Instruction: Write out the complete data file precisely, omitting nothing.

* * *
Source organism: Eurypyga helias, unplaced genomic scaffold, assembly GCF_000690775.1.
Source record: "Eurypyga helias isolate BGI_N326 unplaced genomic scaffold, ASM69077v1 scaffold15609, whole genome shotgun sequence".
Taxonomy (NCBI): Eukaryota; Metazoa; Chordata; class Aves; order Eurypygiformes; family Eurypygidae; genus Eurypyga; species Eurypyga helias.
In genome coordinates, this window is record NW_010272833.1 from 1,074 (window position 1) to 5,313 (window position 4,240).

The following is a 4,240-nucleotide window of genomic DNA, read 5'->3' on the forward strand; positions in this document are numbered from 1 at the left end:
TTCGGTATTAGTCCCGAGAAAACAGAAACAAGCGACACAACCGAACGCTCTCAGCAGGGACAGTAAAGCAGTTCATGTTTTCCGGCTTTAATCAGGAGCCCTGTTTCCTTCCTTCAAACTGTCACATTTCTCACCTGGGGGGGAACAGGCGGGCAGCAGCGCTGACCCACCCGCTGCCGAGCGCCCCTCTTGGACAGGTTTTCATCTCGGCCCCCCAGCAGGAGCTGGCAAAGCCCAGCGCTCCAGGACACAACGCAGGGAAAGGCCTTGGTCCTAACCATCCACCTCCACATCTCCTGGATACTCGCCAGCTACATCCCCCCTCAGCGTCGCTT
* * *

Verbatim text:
Source organism: Eurypyga helias, unplaced genomic scaffold, assembly GCF_000690775.1.
Source record: "Eurypyga helias isolate BGI_N326 unplaced genomic scaffold, ASM69077v1 scaffold15609, whole genome shotgun sequence".
Taxonomy (NCBI): Eukaryota; Metazoa; Chordata; class Aves; order Eurypygiformes; family Eurypygidae; genus Eurypyga; species Eurypyga helias.
In genome coordinates, this window is record NW_010272833.1 from 1,074 (window position 1) to 5,313 (window position 4,240).

The following is a 4,240-nucleotide window of genomic DNA, read 5'->3' on the forward strand; positions in this document are numbered from 1 at the left end:
TTCGGTATTAGTCCCGAGAAAACAGAAACAAGCGACACAACCGAACGCTCTCAGCAGGGACAGTAAAGCAGTTCATGTTTTCCGGCTTTAATCAGGAGCCCTGTTTCCTTCCTTCAAACTGTCACATTTCTCACCTGGGGGGGAACAGGCGGGCAGCAGCGCTGACCCACCCGCTGCCGAGCGCCCCTCTTGGACAGGTTTTCATCTCGGCCCCCCAGCAGGAGCTGGCAAAGCCCAGCGCTCCAGGACACAACGCAGGGAAAGGCCTTGGTCCTAACCATCCACCTCCACATCTCCTGGATACTCGCCAGCTACATCCCCCCTCAGCGTCGCTT